Journal of Nanoparticle Research

, 13:3607 | Cite as

The structure, composition, and dimensions of TiO2 and ZnO nanomaterials in commercial sunscreens

  • Zuzanna A. Lewicka
  • Angelo F. Benedetto
  • Denise N. Benoit
  • William W. Yu
  • John D. Fortner
  • Vicki L. Colvin
Research Paper

Abstract

TiO2 and ZnO nanomaterials are widely used to block ultraviolet radiation in many skin care products, yet product labels do not specify their dimensions, shape, or composition. The absence of this basic information creates a data gap for both researchers and consumers alike. Here, we investigate the structural similarity of pigments derived from actual sunscreen products to nanocrystals which have been the subject of intense scrutiny in the nanotoxicity literature. TiO2 and ZnO particles were isolated from eight out of nine commercial suncare products using three extraction methods. Their dimension, shape, crystal phase, surface area, and elemental composition were examined using transmission and scanning electron microscopy, X-ray diffraction, Brunauer–Emmett–Teller (BET) specific surface area analysis, energy dispersive X-ray and inductively coupled plasma optical emission spectroscopy. TiO2 pigments were generally rutile nanocrystals (dimensions ~25 nm) with needle-like or near-spherical shapes. ZnO pigments were wurtzite rods with a short axes less than 40 nm and longer dimensions often in excess of 100 nm. We identify two commercial sources of TiO2 and ZnO nanocrystals whose physical and chemical features are similar to the pigments found in sunscreens. These particular materials would be effective surrogates for the commercial product and could be used in studies of the health and environmental impacts of engineered nanomaterials contained in sunscreens.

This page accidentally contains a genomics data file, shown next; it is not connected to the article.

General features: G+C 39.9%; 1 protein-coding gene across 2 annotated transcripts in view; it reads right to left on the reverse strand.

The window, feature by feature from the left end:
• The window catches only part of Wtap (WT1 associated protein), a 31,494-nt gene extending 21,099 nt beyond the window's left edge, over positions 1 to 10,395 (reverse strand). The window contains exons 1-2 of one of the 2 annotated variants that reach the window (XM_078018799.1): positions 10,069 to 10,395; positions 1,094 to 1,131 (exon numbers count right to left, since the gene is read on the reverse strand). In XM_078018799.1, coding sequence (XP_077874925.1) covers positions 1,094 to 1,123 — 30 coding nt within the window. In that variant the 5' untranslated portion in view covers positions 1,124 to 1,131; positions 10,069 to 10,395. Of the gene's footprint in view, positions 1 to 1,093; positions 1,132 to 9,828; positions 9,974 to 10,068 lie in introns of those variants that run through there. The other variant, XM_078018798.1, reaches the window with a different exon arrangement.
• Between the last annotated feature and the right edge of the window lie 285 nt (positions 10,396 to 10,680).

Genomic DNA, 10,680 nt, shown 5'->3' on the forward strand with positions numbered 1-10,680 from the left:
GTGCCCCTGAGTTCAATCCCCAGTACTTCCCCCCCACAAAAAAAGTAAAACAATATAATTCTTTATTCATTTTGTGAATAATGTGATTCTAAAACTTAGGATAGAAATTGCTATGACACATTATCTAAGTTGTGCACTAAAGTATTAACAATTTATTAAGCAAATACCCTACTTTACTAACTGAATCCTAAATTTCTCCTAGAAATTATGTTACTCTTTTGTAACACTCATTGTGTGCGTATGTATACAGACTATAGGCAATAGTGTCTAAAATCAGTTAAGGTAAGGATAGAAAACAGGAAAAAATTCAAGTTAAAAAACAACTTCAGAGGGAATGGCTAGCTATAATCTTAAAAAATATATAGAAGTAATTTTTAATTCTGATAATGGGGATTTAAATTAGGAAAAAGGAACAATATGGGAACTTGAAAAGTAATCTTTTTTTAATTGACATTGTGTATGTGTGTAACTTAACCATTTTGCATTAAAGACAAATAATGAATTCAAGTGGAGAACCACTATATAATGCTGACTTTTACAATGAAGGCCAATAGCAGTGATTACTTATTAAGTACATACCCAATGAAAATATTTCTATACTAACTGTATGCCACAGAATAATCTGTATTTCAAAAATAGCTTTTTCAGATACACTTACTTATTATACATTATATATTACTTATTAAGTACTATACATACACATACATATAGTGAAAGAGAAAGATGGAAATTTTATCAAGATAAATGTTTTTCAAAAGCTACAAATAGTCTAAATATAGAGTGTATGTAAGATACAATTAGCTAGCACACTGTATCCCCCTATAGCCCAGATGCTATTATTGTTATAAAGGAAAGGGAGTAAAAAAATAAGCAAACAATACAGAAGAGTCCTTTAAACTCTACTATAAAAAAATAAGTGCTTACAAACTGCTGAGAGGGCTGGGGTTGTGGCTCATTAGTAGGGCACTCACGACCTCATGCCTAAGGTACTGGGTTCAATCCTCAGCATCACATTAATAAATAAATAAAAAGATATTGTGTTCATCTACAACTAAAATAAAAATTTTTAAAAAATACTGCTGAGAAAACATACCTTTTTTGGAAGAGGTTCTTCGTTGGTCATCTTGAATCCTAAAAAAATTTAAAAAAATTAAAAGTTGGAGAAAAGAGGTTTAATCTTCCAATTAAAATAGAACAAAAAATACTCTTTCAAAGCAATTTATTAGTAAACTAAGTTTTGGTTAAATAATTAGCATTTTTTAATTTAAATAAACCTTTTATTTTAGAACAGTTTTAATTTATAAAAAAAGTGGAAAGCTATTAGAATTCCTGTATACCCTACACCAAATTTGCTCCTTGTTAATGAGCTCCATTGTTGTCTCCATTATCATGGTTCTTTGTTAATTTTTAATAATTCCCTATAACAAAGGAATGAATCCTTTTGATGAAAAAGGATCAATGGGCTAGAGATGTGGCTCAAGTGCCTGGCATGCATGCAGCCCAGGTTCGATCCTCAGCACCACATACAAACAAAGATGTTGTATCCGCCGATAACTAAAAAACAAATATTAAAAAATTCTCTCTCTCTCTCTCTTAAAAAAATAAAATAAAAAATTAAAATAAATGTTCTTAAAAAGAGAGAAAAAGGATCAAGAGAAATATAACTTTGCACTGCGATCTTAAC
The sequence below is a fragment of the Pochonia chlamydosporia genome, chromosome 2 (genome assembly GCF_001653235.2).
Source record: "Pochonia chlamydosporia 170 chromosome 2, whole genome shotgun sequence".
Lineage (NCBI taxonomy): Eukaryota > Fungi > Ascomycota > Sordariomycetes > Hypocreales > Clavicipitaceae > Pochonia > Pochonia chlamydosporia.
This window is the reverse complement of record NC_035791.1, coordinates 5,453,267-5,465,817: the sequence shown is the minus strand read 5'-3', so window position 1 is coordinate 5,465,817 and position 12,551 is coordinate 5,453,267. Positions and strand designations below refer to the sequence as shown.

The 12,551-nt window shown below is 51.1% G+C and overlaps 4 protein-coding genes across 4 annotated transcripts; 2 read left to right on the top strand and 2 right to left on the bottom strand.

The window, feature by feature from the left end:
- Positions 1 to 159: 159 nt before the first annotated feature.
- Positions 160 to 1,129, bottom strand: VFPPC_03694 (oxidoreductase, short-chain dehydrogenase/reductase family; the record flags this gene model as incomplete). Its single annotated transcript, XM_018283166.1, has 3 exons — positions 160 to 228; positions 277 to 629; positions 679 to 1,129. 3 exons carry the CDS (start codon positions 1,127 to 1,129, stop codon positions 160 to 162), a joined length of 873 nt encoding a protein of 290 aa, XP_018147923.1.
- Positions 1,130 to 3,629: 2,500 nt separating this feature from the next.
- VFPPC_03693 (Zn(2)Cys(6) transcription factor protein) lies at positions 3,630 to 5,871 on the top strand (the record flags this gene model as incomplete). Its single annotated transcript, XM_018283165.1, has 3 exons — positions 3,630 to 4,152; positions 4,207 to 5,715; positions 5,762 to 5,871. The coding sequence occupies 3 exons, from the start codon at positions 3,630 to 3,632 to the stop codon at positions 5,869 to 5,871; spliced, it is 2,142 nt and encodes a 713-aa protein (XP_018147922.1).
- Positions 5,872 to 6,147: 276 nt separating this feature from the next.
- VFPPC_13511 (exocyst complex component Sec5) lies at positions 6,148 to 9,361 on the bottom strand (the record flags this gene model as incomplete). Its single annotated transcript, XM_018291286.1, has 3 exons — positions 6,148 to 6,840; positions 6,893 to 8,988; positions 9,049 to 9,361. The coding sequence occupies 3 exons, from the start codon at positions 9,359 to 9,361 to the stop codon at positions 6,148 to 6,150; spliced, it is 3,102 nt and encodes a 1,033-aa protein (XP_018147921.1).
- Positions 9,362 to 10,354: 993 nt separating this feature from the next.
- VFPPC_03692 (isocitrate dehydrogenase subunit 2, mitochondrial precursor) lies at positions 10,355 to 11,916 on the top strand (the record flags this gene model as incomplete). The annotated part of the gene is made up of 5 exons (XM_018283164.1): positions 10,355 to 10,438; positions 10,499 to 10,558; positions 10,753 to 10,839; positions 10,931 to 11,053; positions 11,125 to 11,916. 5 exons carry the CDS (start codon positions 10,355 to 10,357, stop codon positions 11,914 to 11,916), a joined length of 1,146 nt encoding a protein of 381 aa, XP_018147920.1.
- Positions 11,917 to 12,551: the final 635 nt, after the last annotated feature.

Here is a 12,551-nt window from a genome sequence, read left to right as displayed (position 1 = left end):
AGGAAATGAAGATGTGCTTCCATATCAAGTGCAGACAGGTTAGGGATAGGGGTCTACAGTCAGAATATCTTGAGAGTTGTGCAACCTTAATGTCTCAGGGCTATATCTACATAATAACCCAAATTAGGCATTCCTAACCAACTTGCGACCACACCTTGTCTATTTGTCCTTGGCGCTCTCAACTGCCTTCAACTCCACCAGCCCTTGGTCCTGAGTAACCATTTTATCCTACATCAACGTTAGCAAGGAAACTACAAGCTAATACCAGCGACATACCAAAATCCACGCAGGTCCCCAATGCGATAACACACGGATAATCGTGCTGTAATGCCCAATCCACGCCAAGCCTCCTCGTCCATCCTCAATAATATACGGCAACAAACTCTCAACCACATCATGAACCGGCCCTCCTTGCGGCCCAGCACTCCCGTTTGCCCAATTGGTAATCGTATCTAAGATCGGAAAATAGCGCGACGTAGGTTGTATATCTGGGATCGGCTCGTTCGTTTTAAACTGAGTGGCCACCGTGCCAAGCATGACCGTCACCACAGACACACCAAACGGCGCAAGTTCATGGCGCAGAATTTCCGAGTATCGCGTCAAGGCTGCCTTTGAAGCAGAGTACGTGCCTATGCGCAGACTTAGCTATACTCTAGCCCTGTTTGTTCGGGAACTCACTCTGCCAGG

Keywords

Sunscreen Nanomaterial TiO2 ZnO Ultraviolet blocking Health and safety implications 

Notes

Acknowledgments

This work was supported by the Center for Biological and Environmental Nanotechnology (EEC-0647452) through NSF, the Shared Equipment Authority instrumentation at Rice University and in part through the collaboration with Consumer’s Union.

Supplementary material

11051_2011_438_MOESM1_ESM.doc (2.3 mb)
Supplementary material (DOC 2372 kb)

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Copyright information

© Springer Science+Business Media B.V. 2011

Authors and Affiliations

  • Zuzanna A. Lewicka
    • 1
  • Angelo F. Benedetto
    • 2
  • Denise N. Benoit
    • 3
  • William W. Yu
    • 3
  • John D. Fortner
    • 3
  • Vicki L. Colvin
    • 3
  1. 1.Department of Electrical and Computer EngineeringRice UniversityHoustonUSA
  2. 2.Smalley Institute for Nanoscale Science and TechnologyRice UniversityHoustonUSA
  3. 3.Department of ChemistryRice UniversityHoustonUSA

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